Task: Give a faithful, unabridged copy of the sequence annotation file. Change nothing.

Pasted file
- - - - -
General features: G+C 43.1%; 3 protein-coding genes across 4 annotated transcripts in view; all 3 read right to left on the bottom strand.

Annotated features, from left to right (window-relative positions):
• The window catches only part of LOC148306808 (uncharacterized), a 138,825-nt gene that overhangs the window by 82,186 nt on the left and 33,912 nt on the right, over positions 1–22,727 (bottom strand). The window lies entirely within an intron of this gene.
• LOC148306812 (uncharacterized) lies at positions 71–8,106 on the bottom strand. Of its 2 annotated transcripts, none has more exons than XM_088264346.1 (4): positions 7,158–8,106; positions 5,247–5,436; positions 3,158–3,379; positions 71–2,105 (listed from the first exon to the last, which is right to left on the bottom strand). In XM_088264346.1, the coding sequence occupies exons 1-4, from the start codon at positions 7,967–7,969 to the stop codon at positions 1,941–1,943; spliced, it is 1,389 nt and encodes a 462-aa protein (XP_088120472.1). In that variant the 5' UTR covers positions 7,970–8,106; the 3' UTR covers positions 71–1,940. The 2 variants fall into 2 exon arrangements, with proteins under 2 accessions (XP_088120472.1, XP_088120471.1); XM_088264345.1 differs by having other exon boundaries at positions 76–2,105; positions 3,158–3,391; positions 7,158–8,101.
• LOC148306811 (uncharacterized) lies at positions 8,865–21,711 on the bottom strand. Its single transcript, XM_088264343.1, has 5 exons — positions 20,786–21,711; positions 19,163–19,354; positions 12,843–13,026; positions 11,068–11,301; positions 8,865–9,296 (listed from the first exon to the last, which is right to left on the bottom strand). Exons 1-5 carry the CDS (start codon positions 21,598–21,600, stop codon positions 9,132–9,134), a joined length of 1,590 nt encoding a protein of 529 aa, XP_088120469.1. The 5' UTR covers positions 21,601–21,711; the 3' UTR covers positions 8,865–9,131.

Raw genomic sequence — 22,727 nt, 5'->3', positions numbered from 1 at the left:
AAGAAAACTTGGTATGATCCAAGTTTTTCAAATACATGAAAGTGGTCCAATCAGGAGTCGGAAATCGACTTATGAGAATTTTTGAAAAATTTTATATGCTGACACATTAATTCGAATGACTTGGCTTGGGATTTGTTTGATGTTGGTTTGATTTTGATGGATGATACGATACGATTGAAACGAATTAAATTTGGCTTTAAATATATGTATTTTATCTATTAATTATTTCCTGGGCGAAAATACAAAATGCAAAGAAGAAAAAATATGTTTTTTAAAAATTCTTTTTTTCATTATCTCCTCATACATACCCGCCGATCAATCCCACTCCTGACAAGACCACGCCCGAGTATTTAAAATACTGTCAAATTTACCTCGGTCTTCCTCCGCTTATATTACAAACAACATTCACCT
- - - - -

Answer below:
General features: G+C 43.1%; 3 protein-coding genes across 4 annotated transcripts in view; all 3 read right to left on the bottom strand.

Annotated features, from left to right (window-relative positions):
• The window catches only part of LOC148306808 (uncharacterized), a 138,825-nt gene that overhangs the window by 82,186 nt on the left and 33,912 nt on the right, over positions 1–22,727 (bottom strand). The window lies entirely within an intron of this gene.
• LOC148306812 (uncharacterized) lies at positions 71–8,106 on the bottom strand. Of its 2 annotated transcripts, none has more exons than XM_088264346.1 (4): positions 7,158–8,106; positions 5,247–5,436; positions 3,158–3,379; positions 71–2,105 (listed from the first exon to the last, which is right to left on the bottom strand). In XM_088264346.1, the coding sequence occupies exons 1-4, from the start codon at positions 7,967–7,969 to the stop codon at positions 1,941–1,943; spliced, it is 1,389 nt and encodes a 462-aa protein (XP_088120472.1). In that variant the 5' UTR covers positions 7,970–8,106; the 3' UTR covers positions 71–1,940. The 2 variants fall into 2 exon arrangements, with proteins under 2 accessions (XP_088120472.1, XP_088120471.1); XM_088264345.1 differs by having other exon boundaries at positions 76–2,105; positions 3,158–3,391; positions 7,158–8,101.
• LOC148306811 (uncharacterized) lies at positions 8,865–21,711 on the bottom strand. Its single transcript, XM_088264343.1, has 5 exons — positions 20,786–21,711; positions 19,163–19,354; positions 12,843–13,026; positions 11,068–11,301; positions 8,865–9,296 (listed from the first exon to the last, which is right to left on the bottom strand). Exons 1-5 carry the CDS (start codon positions 21,598–21,600, stop codon positions 9,132–9,134), a joined length of 1,590 nt encoding a protein of 529 aa, XP_088120469.1. The 5' UTR covers positions 21,601–21,711; the 3' UTR covers positions 8,865–9,131.

Raw genomic sequence — 22,727 nt, 5'->3', positions numbered from 1 at the left:
AAGAAAACTTGGTATGATCCAAGTTTTTCAAATACATGAAAGTGGTCCAATCAGGAGTCGGAAATCGACTTATGAGAATTTTTGAAAAATTTTATATGCTGACACATTAATTCGAATGACTTGGCTTGGGATTTGTTTGATGTTGGTTTGATTTTGATGGATGATACGATACGATTGAAACGAATTAAATTTGGCTTTAAATATATGTATTTTATCTATTAATTATTTCCTGGGCGAAAATACAAAATGCAAAGAAGAAAAAATATGTTTTTTAAAAATTCTTTTTTTCATTATCTCCTCATACATACCCGCCGATCAATCCCACTCCTGACAAGACCACGCCCGAGTATTTAAAATACTGTCAAATTTACCTCGGTCTTCCTCCGCTTATATTACAAACAACATTCACCT